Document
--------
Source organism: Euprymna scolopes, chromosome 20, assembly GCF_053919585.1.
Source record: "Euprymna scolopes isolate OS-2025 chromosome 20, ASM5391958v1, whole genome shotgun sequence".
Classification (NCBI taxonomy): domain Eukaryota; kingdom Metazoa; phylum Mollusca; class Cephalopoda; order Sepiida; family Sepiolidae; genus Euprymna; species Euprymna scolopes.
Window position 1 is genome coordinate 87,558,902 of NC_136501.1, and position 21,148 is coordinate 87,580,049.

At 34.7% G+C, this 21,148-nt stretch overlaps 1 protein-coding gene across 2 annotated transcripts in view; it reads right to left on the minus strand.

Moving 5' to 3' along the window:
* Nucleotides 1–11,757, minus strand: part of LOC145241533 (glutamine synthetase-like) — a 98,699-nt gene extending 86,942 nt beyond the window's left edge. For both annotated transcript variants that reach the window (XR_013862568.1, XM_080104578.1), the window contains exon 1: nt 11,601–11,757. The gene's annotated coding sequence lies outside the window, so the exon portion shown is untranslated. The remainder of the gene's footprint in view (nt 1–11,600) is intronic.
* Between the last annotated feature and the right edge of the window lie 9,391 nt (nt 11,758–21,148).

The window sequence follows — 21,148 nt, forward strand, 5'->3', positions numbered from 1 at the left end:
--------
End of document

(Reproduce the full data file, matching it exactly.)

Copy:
Source organism: Euprymna scolopes, chromosome 20, assembly GCF_053919585.1.
Source record: "Euprymna scolopes isolate OS-2025 chromosome 20, ASM5391958v1, whole genome shotgun sequence".
Classification (NCBI taxonomy): domain Eukaryota; kingdom Metazoa; phylum Mollusca; class Cephalopoda; order Sepiida; family Sepiolidae; genus Euprymna; species Euprymna scolopes.
Window position 1 is genome coordinate 87,558,902 of NC_136501.1, and position 21,148 is coordinate 87,580,049.

At 34.7% G+C, this 21,148-nt stretch overlaps 1 protein-coding gene across 2 annotated transcripts in view; it reads right to left on the minus strand.

Moving 5' to 3' along the window:
* Nucleotides 1–11,757, minus strand: part of LOC145241533 (glutamine synthetase-like) — a 98,699-nt gene extending 86,942 nt beyond the window's left edge. For both annotated transcript variants that reach the window (XR_013862568.1, XM_080104578.1), the window contains exon 1: nt 11,601–11,757. The gene's annotated coding sequence lies outside the window, so the exon portion shown is untranslated. The remainder of the gene's footprint in view (nt 1–11,600) is intronic.
* Between the last annotated feature and the right edge of the window lie 9,391 nt (nt 11,758–21,148).

The window sequence follows — 21,148 nt, forward strand, 5'->3', positions numbered from 1 at the left end: